In order to shorten the diffusion time, a method of diffusing the impurity into the epitaxial layer from both sides thereof has been proposed. The method is that prior to the epitaxial growth, a first region of p+ -type impurity of a predetermined pattern is selectively formed on the substrate and a second region of p+ -type impurity of the same pattern is formed on the surface of the epitaxial layer, and then a diffusion is carried out to diffuse impurities of both the first and the second regions simultaneously, so that the impurities from both regions diffuse into the epitaxial layer and become connected by superimposing each other in the epitaxial layer. Hereinafter, let us refer the method as "graft isolation" method since the isolation region is formed by connection of the upward diffusion of the impurity of the first region and the downward diffusion of the impurity of the second region, and both the diffused regions are grafted each other. In the conventional graft isolation method, both of the first and the second region of p+ -type impurity are formed by disposing boron as impurity, and the surface impurity concentration of the p+ -type region is usually selected lower than 11019 atoms/cm3 in order to decrease adverse auto-doping of boron into the epitaxial layer. The problem of such conventional graft isolation method is that due to such limitation of the impurity concentration, and intended shortening of the diffusion time is not satisfactorily achieved, though the diffusion time is shortened to some extent in comparison with the old isolation method to diffuse only from the surface of the epitaxial layer. For example, when the abovementioned graft isolation method is used in forming an isolation region penetrating through an epitaxial layer of 30 μm thickness and 10 Ωcm specific resistance by diffusing known boron from both sides of the epitaxial layer, the diffusion time under the temperature of 1200 C. is so long as about 6 hours. As is abovementioned, a measure to increase the impurity concentration of the first and the second regions causes the adverse auto-doping, thereby deteriorating controllability of the specific resistance and crystal perfection of the epitaxial layer, and hence, the conventional grafting isolation method could not achieve a high productivity and long life of the device.

SUMMARY OF THE INVENTION

Therefore, the present invention is for providing an improved method of making the isolation region which method is capable of shortening the diffusing time without deteriorating yield and life time of the device.

BRIEF EXPLANATION OF THE DRAWING

FIG. 1 to FIG. 9 are sectional side views to illustrate steps of making of a bipolar IC embodying the present invention.

DESCRIPTION OF PREFERRED EMBODIMENT

The feature of the present invention is, in making an isolation region in a semiconductor IC by utilizing the graft isolation method, to adopt aluminum as impurity to form a first and a second p+ -regions of the same predetermined patterns, the first p+ -region being buried in a substrate and the second p+ -region being on the surface of an epitaxial layer formed on the substrate, thereby forming an isolation region by grafting a first diffused region formed by diffusion from the first p+ -region with a second diffused region formed by diffusion from the second p+ -region.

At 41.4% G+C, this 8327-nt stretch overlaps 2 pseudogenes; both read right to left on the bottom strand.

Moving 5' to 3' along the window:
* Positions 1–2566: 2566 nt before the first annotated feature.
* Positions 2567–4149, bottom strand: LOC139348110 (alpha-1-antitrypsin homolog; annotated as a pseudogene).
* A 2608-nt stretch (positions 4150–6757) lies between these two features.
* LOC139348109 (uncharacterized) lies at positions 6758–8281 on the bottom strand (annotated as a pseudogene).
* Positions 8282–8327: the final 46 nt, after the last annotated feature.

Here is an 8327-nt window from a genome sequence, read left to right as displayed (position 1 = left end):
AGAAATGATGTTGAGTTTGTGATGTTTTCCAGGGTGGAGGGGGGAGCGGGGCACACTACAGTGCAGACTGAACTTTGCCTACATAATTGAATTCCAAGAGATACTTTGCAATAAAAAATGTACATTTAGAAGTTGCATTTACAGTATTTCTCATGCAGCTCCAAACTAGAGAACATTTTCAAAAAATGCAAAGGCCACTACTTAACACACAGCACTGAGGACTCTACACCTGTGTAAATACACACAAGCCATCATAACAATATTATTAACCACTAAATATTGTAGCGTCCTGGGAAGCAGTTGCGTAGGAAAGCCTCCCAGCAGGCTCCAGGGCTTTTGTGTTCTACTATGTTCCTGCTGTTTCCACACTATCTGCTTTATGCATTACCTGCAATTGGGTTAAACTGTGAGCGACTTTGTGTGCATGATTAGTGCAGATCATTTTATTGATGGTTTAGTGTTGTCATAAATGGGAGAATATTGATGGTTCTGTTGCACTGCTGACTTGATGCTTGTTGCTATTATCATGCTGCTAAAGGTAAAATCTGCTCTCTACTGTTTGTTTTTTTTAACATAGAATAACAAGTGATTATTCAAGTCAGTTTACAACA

The first p+ -region is completely buried in the substrate, for example, of silicon. The burying is made by the following procedure:

After implanting of Al-ions from the principal surface of a silicon substrate by utilizing an SiO2 film as mask, a known drive-in process is carried out to diffuse the Al-ions into the substrate. During the driving process, the Al-ions diffuses downwards into the substrate and at the same time the Al-ions evaporate from the principal surface of the silicon substrate so that the impurity concentration at the surface of the substrate becomes almost equal to the original impurity concentration of the substrate itself. That is, as a result of the drive-in process, the substrate becomes to have a structure that a p+ -type region with a high concentration impurity (Al) is completely buried in the substrate. The reason why such burying is possible is that the Al-ions as p+ -type impurity is very much liable to evaporate out of the substrate surface in comparison with the conventional p-type impurity such as boron. Since the p+ -region made by the abovementioned way is sufficiently buried in the substrate, when forming an epitaxial layer on the surface of the substrate by epitaxial growing, there is no fear of causing the adverse auto-doping by the Al-ions as p-type impurity. Therefore, by adoption of the Al-ions as the p+ -impurity, the controllability of the specific resistivity of the n-type epitaxial layer can be remarkably increased. Since the diffusion coefficient of Al is about 10 times as large as that of boron, and the abovementioned structure (that the p+ -type region is completely buried in the substrate) enables a use of a sufficiently high concentration of Al as p+ -impurity without fear of inducing the auto-doping, the working time for forming the isolation region in the epitaxial layer by the graft isolation method can be remarkably shortened.